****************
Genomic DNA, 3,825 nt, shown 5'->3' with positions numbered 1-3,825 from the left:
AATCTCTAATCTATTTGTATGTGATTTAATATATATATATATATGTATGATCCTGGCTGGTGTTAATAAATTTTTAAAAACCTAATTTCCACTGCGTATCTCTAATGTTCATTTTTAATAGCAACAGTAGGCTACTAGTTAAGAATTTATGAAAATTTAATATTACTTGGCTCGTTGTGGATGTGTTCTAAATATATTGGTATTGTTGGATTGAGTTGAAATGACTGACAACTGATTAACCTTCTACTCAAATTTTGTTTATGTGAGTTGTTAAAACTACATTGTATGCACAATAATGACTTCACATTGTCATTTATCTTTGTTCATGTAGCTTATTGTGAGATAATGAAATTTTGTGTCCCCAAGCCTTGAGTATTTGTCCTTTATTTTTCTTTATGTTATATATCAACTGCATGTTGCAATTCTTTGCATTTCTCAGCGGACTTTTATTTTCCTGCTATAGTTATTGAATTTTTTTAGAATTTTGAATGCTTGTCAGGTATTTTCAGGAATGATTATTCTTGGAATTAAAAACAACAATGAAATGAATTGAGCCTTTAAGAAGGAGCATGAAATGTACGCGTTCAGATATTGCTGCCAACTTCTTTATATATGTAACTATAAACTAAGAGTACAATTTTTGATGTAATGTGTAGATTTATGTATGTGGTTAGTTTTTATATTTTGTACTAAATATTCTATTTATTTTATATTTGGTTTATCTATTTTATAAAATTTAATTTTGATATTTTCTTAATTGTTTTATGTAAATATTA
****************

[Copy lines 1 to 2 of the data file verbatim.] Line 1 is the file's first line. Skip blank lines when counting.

Genomic DNA, 3,825 nt, shown 5'->3' with positions numbered 1-3,825 from the left:
AATCTCTAATCTATTTGTATGTGATTTAATATATATATATATATGTATGATCCTGGCTGGTGTTAATAAATTTTTAAAAACCTAATTTCCACTGCGTATCTCTAATGTTCATTTTTAATAGCAACAGTAGGCTACTAGTTAAGAATTTATGAAAATTTAATATTACTTGGCTCGTTGTGGATGTGTTCTAAATATATTGGTATTGTTGGATTGAGTTGAAATGACTGACAACTGATTAACCTTCTACTCAAATTTTGTTTATGTGAGTTGTTAAAACTACATTGTATGCACAATAATGACTTCACATTGTCATTTATCTTTGTTCATGTAGCTTATTGTGAGATAATGAAATTTTGTGTCCCCAAGCCTTGAGTATTTGTCCTTTATTTTTCTTTATGTTATATATCAACTGCATGTTGCAATTCTTTGCATTTCTCAGCGGACTTTTATTTTCCTGCTATAGTTATTGAATTTTTTTAGAATTTTGAATGCTTGTCAGGTATTTTCAGGAATGATTATTCTTGGAATTAAAAACAACAATGAAATGAATTGAGCCTTTAAGAAGGAGCATGAAATGTACGCGTTCAGATATTGCTGCCAACTTCTTTATATATGTAACTATAAACTAAGAGTACAATTTTTGATGTAATGTGTAGATTTATGTATGTGGTTAGTTTTTATATTTTGTACTAAATATTCTATTTATTTTATATTTGGTTTATCTATTTTATAAAATTTAATTTTGATATTTTCTTAATTGTTTTATGTAAATATTA